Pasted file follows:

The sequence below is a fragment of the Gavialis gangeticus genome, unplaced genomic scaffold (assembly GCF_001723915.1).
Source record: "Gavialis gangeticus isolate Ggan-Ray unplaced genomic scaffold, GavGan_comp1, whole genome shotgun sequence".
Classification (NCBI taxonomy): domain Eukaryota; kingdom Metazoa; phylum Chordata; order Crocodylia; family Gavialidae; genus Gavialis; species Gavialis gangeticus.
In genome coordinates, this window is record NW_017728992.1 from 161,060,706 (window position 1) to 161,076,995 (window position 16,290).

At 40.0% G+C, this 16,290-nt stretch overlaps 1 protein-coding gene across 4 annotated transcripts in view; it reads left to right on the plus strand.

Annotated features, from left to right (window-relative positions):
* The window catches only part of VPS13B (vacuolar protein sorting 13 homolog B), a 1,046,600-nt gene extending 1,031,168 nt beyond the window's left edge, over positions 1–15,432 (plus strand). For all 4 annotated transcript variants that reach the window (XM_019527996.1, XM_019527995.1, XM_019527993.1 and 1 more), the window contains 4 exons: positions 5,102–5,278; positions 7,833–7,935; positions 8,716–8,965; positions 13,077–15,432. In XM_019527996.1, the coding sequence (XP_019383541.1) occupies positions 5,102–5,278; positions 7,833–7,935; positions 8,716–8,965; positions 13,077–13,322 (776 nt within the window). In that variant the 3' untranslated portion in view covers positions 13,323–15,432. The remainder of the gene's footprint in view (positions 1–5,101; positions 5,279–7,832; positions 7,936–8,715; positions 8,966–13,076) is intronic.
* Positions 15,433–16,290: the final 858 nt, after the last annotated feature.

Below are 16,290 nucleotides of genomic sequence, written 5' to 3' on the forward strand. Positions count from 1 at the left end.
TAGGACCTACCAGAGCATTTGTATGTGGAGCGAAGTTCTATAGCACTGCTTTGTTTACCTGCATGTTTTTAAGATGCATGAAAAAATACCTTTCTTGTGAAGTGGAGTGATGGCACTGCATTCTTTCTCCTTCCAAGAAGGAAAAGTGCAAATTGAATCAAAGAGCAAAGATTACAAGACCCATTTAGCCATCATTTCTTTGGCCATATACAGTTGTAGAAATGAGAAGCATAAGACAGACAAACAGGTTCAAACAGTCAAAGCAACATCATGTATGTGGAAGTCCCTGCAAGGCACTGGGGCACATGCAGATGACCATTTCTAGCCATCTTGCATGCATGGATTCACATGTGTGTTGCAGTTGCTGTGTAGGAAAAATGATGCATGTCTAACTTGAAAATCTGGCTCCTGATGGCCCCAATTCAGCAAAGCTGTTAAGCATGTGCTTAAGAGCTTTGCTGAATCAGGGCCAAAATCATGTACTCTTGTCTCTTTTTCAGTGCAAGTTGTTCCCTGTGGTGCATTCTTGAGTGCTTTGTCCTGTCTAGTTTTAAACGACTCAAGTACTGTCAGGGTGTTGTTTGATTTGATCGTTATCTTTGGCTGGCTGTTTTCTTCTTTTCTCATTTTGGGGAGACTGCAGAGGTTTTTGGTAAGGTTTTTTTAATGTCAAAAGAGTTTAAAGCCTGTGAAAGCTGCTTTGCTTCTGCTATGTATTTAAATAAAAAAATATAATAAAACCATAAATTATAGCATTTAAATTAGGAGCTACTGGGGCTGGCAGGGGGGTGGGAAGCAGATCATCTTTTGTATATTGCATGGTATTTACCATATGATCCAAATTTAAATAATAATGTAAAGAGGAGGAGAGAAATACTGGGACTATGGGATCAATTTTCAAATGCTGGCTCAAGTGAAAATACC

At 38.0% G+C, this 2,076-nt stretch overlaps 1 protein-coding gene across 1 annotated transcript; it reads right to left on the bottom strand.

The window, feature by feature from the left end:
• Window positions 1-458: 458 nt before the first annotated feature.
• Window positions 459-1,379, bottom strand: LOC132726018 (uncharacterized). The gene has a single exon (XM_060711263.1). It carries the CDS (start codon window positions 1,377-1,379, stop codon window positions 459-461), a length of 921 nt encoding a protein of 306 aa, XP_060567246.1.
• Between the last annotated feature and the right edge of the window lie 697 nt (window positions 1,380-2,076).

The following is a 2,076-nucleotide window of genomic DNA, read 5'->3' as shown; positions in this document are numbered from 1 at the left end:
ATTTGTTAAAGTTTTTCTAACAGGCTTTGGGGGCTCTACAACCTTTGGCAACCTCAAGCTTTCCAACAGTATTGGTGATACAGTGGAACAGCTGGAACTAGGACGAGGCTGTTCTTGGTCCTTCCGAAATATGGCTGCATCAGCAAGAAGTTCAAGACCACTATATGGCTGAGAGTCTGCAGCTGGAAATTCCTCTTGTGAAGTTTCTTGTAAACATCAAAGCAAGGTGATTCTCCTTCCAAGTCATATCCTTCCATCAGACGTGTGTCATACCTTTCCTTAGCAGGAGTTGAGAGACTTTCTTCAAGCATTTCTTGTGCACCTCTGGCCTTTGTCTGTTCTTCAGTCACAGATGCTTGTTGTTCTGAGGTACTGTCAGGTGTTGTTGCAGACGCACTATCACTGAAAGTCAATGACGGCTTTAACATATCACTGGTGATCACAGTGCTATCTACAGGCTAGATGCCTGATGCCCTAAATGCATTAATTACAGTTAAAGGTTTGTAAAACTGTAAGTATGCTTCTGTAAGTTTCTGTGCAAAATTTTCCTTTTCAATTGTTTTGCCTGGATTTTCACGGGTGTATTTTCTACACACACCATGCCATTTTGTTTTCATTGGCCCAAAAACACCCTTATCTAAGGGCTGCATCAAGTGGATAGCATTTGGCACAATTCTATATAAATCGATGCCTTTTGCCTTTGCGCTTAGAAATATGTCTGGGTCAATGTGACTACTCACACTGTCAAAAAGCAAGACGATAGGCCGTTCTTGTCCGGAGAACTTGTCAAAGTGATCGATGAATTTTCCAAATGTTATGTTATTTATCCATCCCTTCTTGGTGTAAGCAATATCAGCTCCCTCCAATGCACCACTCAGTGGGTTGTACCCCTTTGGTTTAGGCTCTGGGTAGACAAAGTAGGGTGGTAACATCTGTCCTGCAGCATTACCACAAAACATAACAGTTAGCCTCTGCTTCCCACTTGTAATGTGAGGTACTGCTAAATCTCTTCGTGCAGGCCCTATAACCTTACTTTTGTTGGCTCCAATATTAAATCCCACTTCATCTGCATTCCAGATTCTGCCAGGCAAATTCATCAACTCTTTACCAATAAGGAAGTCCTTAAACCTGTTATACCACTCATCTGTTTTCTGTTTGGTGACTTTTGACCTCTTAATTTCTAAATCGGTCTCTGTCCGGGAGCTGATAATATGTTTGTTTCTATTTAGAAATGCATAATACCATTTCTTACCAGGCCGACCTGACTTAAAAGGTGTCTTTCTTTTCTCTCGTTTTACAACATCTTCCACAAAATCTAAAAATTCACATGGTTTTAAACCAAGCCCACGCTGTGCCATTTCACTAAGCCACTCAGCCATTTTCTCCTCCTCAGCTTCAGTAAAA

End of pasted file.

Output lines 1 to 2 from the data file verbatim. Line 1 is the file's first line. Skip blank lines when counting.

The sequence below is a fragment of the Gavialis gangeticus genome, unplaced genomic scaffold (assembly GCF_001723915.1).
Source record: "Gavialis gangeticus isolate Ggan-Ray unplaced genomic scaffold, GavGan_comp1, whole genome shotgun sequence".